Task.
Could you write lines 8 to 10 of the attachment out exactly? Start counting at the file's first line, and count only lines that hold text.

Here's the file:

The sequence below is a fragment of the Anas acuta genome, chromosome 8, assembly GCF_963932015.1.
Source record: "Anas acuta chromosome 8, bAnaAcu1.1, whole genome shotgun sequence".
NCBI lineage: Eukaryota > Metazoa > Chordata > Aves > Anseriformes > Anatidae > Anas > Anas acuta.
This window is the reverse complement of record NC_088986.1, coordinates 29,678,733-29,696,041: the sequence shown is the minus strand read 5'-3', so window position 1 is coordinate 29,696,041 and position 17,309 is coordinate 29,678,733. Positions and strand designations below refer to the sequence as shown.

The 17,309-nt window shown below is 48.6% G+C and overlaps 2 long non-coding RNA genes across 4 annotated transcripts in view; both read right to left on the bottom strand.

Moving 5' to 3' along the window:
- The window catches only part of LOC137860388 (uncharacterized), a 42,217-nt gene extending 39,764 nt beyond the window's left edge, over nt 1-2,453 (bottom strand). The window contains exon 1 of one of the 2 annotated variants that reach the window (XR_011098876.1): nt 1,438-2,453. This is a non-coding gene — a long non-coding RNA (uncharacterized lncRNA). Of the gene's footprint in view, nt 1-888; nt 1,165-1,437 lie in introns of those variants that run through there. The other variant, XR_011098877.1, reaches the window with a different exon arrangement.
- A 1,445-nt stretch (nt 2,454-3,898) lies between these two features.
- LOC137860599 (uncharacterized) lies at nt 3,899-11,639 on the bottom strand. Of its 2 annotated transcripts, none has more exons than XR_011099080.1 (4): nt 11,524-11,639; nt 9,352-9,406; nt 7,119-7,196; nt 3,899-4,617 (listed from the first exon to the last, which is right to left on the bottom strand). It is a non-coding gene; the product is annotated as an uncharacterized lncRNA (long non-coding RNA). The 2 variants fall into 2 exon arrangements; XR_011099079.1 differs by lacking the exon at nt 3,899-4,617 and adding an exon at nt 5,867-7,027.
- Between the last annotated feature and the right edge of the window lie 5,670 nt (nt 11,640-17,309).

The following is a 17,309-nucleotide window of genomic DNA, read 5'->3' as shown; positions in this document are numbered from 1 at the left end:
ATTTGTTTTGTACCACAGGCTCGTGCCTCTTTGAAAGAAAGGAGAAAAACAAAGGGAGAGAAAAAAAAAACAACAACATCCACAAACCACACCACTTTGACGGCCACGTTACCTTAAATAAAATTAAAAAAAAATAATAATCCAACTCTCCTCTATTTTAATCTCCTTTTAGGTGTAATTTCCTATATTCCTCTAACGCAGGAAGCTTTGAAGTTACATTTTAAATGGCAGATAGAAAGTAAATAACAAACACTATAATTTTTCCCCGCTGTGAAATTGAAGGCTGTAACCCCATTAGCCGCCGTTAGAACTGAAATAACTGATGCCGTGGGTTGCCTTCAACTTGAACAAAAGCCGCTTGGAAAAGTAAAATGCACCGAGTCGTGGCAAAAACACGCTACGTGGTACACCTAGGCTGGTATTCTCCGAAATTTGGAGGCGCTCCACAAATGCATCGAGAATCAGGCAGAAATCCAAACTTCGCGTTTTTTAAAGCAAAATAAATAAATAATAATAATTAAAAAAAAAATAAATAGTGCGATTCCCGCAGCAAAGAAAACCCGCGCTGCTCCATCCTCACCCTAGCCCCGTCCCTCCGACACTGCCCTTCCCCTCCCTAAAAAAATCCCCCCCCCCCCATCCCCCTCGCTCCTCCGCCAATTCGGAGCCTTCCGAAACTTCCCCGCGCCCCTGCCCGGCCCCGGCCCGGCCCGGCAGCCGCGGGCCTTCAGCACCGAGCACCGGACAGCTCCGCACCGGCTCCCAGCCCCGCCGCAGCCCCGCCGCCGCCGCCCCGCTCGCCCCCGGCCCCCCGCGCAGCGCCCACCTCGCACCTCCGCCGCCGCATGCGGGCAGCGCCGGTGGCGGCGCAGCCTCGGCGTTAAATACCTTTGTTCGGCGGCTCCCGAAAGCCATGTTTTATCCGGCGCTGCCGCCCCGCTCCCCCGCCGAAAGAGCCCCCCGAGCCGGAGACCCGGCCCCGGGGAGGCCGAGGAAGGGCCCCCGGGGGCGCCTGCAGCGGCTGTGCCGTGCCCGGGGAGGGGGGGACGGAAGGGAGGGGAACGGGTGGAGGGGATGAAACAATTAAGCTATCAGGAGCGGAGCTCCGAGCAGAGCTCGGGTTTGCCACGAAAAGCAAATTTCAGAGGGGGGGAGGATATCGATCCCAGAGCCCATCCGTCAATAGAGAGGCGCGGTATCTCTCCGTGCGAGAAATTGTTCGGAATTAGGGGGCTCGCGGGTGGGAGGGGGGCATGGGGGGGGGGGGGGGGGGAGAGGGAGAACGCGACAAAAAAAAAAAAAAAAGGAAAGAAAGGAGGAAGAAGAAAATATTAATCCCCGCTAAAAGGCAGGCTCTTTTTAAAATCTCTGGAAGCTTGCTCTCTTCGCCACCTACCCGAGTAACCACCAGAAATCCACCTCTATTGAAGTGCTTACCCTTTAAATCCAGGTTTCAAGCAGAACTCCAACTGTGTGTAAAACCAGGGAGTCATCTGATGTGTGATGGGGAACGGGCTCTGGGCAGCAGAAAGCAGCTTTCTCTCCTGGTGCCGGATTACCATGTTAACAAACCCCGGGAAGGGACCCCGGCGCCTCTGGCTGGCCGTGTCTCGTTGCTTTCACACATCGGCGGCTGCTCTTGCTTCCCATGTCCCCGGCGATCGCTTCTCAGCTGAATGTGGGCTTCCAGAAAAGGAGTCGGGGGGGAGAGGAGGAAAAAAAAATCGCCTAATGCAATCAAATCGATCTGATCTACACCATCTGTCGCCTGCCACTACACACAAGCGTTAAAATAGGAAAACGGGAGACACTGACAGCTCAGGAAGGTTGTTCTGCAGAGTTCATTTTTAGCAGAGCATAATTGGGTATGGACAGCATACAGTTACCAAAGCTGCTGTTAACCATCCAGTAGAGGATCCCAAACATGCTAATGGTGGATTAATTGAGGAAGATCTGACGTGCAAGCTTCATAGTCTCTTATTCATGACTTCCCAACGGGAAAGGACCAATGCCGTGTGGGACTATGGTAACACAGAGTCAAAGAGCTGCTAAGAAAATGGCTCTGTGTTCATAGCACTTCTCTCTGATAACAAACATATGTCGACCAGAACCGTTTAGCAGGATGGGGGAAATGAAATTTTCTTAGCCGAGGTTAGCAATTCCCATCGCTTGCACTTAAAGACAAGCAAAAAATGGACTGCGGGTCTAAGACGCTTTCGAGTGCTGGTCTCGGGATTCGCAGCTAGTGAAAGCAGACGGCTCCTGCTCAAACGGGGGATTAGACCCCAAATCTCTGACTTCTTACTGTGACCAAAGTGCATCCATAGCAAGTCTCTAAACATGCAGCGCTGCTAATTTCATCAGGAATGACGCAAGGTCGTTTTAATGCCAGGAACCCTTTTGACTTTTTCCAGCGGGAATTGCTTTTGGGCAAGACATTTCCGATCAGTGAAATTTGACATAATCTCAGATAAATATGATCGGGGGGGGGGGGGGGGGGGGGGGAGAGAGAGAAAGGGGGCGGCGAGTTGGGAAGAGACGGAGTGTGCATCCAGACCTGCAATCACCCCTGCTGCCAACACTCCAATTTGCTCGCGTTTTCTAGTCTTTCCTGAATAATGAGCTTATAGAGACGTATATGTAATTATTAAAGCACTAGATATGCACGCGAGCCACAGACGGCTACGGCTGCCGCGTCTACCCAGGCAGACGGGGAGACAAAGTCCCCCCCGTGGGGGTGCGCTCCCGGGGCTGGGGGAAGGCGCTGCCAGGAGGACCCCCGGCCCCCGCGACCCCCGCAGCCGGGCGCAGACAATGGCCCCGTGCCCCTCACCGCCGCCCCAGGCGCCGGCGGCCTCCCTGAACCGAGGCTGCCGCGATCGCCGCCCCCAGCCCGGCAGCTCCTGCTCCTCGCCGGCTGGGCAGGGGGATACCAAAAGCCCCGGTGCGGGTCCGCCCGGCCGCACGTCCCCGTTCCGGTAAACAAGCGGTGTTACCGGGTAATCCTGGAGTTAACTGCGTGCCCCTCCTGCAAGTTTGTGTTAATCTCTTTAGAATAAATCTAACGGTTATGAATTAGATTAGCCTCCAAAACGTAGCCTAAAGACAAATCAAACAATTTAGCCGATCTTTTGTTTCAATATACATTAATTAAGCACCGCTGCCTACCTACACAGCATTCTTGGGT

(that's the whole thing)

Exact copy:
- A 1,445-nt stretch (nt 2,454-3,898) lies between these two features.
- LOC137860599 (uncharacterized) lies at nt 3,899-11,639 on the bottom strand. Of its 2 annotated transcripts, none has more exons than XR_011099080.1 (4): nt 11,524-11,639; nt 9,352-9,406; nt 7,119-7,196; nt 3,899-4,617 (listed from the first exon to the last, which is right to left on the bottom strand). It is a non-coding gene; the product is annotated as an uncharacterized lncRNA (long non-coding RNA). The 2 variants fall into 2 exon arrangements; XR_011099079.1 differs by lacking the exon at nt 3,899-4,617 and adding an exon at nt 5,867-7,027.
- Between the last annotated feature and the right edge of the window lie 5,670 nt (nt 11,640-17,309).